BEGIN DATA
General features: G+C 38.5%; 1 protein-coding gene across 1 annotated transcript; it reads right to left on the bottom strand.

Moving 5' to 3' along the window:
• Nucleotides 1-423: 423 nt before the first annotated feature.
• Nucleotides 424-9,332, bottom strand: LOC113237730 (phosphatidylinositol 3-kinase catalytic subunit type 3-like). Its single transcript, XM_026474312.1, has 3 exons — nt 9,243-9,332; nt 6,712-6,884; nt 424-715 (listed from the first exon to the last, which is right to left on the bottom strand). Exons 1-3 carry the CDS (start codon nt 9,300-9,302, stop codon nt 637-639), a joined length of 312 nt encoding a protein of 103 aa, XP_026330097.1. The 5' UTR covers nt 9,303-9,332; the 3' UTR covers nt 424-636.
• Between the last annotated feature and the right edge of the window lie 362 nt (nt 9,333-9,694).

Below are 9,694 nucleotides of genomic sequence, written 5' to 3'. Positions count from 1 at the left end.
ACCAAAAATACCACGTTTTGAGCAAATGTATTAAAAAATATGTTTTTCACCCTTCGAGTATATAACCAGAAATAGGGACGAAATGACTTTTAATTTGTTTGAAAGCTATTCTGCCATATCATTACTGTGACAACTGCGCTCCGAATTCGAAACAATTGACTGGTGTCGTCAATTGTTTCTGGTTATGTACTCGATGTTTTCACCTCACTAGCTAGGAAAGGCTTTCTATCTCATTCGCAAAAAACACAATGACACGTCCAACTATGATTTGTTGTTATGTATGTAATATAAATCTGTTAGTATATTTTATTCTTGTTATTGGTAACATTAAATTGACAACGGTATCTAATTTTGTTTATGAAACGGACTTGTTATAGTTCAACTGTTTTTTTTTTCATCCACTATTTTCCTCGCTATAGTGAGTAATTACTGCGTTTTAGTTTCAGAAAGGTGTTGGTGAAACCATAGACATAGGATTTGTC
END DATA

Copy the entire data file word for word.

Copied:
General features: G+C 38.5%; 1 protein-coding gene across 1 annotated transcript; it reads right to left on the bottom strand.

Moving 5' to 3' along the window:
• Nucleotides 1-423: 423 nt before the first annotated feature.
• Nucleotides 424-9,332, bottom strand: LOC113237730 (phosphatidylinositol 3-kinase catalytic subunit type 3-like). Its single transcript, XM_026474312.1, has 3 exons — nt 9,243-9,332; nt 6,712-6,884; nt 424-715 (listed from the first exon to the last, which is right to left on the bottom strand). Exons 1-3 carry the CDS (start codon nt 9,300-9,302, stop codon nt 637-639), a joined length of 312 nt encoding a protein of 103 aa, XP_026330097.1. The 5' UTR covers nt 9,303-9,332; the 3' UTR covers nt 424-636.
• Between the last annotated feature and the right edge of the window lie 362 nt (nt 9,333-9,694).

Below are 9,694 nucleotides of genomic sequence, written 5' to 3'. Positions count from 1 at the left end.
ACCAAAAATACCACGTTTTGAGCAAATGTATTAAAAAATATGTTTTTCACCCTTCGAGTATATAACCAGAAATAGGGACGAAATGACTTTTAATTTGTTTGAAAGCTATTCTGCCATATCATTACTGTGACAACTGCGCTCCGAATTCGAAACAATTGACTGGTGTCGTCAATTGTTTCTGGTTATGTACTCGATGTTTTCACCTCACTAGCTAGGAAAGGCTTTCTATCTCATTCGCAAAAAACACAATGACACGTCCAACTATGATTTGTTGTTATGTATGTAATATAAATCTGTTAGTATATTTTATTCTTGTTATTGGTAACATTAAATTGACAACGGTATCTAATTTTGTTTATGAAACGGACTTGTTATAGTTCAACTGTTTTTTTTTTCATCCACTATTTTCCTCGCTATAGTGAGTAATTACTGCGTTTTAGTTTCAGAAAGGTGTTGGTGAAACCATAGACATAGGATTTGTC